Top of Page

#4. Manage the Flow of the Event
A special event, whether it is a speech or a festival or a banquet, is a planned or scripted presentation, not unlike a play. It should have a beginning, middle, and end - and these should be thought through with care and consciousness.

The sequence of events also affects flow. Attention must be paid to the order in which actions occur. Often simple choices such as when to do what can derail the focus and engagement of the audience.

In addition to the written script or event matrix detailing the activities, there should be a sense of engaging and leading the audience or participants through the event. Failure to lead or guide leads to disengagement by the audience and will change the entire tone of an event, and will affect the outcome, including revenue and future attendance.

      Top of Page

#5. Create An Emotional Moment
There must be a moment at which the event grabs the audience and makes each person attending aware of the cause being supported, the organization's importance in the community and, above all, the importance of the contribution by those attending.

This may be a bit more difficult in the case of a festival than at a banquet, but to the degree that there is a unifying emotional moment to connect everyone, the event will have meaning beyond the time and location in which it is presented.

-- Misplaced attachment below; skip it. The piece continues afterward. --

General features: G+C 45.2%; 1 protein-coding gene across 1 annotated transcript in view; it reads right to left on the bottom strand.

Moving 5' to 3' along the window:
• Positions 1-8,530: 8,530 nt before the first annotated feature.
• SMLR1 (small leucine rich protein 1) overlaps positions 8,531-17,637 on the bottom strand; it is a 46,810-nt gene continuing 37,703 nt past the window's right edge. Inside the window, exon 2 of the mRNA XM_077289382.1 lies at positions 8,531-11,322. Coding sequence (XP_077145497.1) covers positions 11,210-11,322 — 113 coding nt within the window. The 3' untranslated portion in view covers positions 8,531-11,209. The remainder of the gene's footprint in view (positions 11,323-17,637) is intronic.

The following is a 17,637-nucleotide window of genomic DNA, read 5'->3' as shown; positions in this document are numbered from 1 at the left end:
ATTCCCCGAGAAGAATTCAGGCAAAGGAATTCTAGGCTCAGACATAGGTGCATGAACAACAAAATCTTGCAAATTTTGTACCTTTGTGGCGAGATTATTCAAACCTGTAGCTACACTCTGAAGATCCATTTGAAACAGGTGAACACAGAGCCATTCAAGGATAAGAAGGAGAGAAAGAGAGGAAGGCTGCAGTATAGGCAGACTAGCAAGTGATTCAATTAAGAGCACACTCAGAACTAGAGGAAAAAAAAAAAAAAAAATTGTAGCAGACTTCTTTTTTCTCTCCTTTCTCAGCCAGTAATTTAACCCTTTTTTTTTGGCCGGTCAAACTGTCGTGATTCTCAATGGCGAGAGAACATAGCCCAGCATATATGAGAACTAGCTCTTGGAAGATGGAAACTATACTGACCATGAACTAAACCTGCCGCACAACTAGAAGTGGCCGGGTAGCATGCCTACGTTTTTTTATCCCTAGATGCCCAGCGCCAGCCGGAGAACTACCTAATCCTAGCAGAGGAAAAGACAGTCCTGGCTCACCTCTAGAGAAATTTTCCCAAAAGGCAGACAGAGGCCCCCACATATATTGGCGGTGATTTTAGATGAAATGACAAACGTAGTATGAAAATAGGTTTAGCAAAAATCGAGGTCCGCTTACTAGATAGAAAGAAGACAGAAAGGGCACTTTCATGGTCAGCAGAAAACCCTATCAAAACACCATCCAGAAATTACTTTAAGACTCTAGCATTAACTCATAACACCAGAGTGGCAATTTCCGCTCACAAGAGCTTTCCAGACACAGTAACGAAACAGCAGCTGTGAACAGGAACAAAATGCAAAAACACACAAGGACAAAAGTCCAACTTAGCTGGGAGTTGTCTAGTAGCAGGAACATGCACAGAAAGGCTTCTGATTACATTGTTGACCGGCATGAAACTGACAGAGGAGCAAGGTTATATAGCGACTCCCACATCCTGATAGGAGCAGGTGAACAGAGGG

Top of Page

#6. Design Your Messages to be Taken from the Event
People attending a special event should enjoy themselves and should enjoy the various aspects of the event such as food, decor and entertainment. But none of these should overshadow the purpose or the mission of the event.

Every attending person should know where his or her contribution has gone and should understand its importance. To this end, it is vital to provide information that helps the audience understand the organization. These may be simple facts or statistics about the work and the impact of the organization and should not be complicated or complex, but should build a confidence in the organization by patrons.

In addition to an emotional moment, as mention above, there should be specific messages delivered through the printed program, table centerpieces, general event decor, or from the dais or podium throughout the event.

      Top of Page

#7. Plan for Repeatability and Expandability
Unless the event is a one-time grand opening or truly special event that won�t be repeated, it should be designed with repeatability and expandability in mind. This does not mean that an intimate party for a hundred people needs to be thought of as a gala for hundreds of people. It does mean, though, that thinking long term, understanding how it will and may grow over time, is important from the outset.

Revenue should be increased each year until a comfort level is reached. This includes thinking about price increases for attendance or per person spending through an auction or other participation at the event, as well as seeking ways to reduce expenses, often by finding in-kind contributors.

      Top of Page

Press here to download a pdf version of Elements of A Successful Special Event

The mission of James P. Reber is to always provide positive, creative, insightful, and innovative service to the non-profit sector and to the community as a whole. He believes in working with organizations large and small, the powerful and the voiceless, and in empowering others be able to succeed on their own.